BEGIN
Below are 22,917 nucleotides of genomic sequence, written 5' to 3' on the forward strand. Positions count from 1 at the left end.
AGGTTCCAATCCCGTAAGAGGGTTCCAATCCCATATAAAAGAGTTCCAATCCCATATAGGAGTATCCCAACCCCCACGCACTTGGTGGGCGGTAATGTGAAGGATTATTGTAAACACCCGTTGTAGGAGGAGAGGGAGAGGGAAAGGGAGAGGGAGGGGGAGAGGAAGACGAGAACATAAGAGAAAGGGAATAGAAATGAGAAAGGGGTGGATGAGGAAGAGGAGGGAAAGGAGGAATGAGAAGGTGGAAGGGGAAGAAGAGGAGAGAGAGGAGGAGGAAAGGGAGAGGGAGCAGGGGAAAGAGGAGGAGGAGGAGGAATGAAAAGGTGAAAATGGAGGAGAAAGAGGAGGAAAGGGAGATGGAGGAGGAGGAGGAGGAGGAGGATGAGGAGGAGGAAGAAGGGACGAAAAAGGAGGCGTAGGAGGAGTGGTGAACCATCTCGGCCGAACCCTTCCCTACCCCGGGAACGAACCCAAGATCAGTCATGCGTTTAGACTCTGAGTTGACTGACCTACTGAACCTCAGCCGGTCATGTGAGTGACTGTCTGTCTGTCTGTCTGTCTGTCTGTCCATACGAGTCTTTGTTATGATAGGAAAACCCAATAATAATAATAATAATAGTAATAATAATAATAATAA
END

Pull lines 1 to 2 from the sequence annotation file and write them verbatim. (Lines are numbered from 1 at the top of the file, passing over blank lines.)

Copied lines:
Below are 22,917 nucleotides of genomic sequence, written 5' to 3' on the forward strand. Positions count from 1 at the left end.
AGGTTCCAATCCCGTAAGAGGGTTCCAATCCCATATAAAAGAGTTCCAATCCCATATAGGAGTATCCCAACCCCCACGCACTTGGTGGGCGGTAATGTGAAGGATTATTGTAAACACCCGTTGTAGGAGGAGAGGGAGAGGGAAAGGGAGAGGGAGGGGGAGAGGAAGACGAGAACATAAGAGAAAGGGAATAGAAATGAGAAAGGGGTGGATGAGGAAGAGGAGGGAAAGGAGGAATGAGAAGGTGGAAGGGGAAGAAGAGGAGAGAGAGGAGGAGGAAAGGGAGAGGGAGCAGGGGAAAGAGGAGGAGGAGGAGGAATGAAAAGGTGAAAATGGAGGAGAAAGAGGAGGAAAGGGAGATGGAGGAGGAGGAGGAGGAGGAGGATGAGGAGGAGGAAGAAGGGACGAAAAAGGAGGCGTAGGAGGAGTGGTGAACCATCTCGGCCGAACCCTTCCCTACCCCGGGAACGAACCCAAGATCAGTCATGCGTTTAGACTCTGAGTTGACTGACCTACTGAACCTCAGCCGGTCATGTGAGTGACTGTCTGTCTGTCTGTCTGTCTGTCTGTCCATACGAGTCTTTGTTATGATAGGAAAACCCAATAATAATAATAATAATAGTAATAATAATAATAATAA